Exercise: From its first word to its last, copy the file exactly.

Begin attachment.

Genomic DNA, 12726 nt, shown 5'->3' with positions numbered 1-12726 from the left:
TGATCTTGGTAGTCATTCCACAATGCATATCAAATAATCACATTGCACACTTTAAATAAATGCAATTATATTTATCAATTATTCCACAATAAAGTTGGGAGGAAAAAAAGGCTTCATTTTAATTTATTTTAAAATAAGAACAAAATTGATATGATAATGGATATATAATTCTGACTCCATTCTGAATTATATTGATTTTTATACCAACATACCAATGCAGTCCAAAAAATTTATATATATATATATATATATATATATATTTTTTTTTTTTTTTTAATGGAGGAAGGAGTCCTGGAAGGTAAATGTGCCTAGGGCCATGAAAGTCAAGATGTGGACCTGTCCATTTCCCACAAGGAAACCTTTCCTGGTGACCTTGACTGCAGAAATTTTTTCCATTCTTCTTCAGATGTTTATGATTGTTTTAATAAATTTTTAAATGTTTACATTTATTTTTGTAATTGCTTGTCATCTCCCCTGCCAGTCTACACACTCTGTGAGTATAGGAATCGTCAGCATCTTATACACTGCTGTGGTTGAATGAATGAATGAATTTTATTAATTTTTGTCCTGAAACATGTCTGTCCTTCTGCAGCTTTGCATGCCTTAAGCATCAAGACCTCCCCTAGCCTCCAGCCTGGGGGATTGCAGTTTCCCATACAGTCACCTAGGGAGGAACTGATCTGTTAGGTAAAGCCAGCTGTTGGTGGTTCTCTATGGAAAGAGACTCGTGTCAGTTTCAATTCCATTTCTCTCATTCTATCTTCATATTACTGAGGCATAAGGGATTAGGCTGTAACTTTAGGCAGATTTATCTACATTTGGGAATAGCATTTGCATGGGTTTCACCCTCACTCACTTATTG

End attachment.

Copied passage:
Genomic DNA, 12726 nt, shown 5'->3' with positions numbered 1-12726 from the left:
TGATCTTGGTAGTCATTCCACAATGCATATCAAATAATCACATTGCACACTTTAAATAAATGCAATTATATTTATCAATTATTCCACAATAAAGTTGGGAGGAAAAAAAGGCTTCATTTTAATTTATTTTAAAATAAGAACAAAATTGATATGATAATGGATATATAATTCTGACTCCATTCTGAATTATATTGATTTTTATACCAACATACCAATGCAGTCCAAAAAATTTATATATATATATATATATATATATATATTTTTTTTTTTTTTTTAATGGAGGAAGGAGTCCTGGAAGGTAAATGTGCCTAGGGCCATGAAAGTCAAGATGTGGACCTGTCCATTTCCCACAAGGAAACCTTTCCTGGTGACCTTGACTGCAGAAATTTTTTCCATTCTTCTTCAGATGTTTATGATTGTTTTAATAAATTTTTAAATGTTTACATTTATTTTTGTAATTGCTTGTCATCTCCCCTGCCAGTCTACACACTCTGTGAGTATAGGAATCGTCAGCATCTTATACACTGCTGTGGTTGAATGAATGAATGAATTTTATTAATTTTTGTCCTGAAACATGTCTGTCCTTCTGCAGCTTTGCATGCCTTAAGCATCAAGACCTCCCCTAGCCTCCAGCCTGGGGGATTGCAGTTTCCCATACAGTCACCTAGGGAGGAACTGATCTGTTAGGTAAAGCCAGCTGTTGGTGGTTCTCTATGGAAAGAGACTCGTGTCAGTTTCAATTCCATTTCTCTCATTCTATCTTCATATTACTGAGGCATAAGGGATTAGGCTGTAACTTTAGGCAGATTTATCTACATTTGGGAATAGCATTTGCATGGGTTTCACCCTCACTCACTTATTG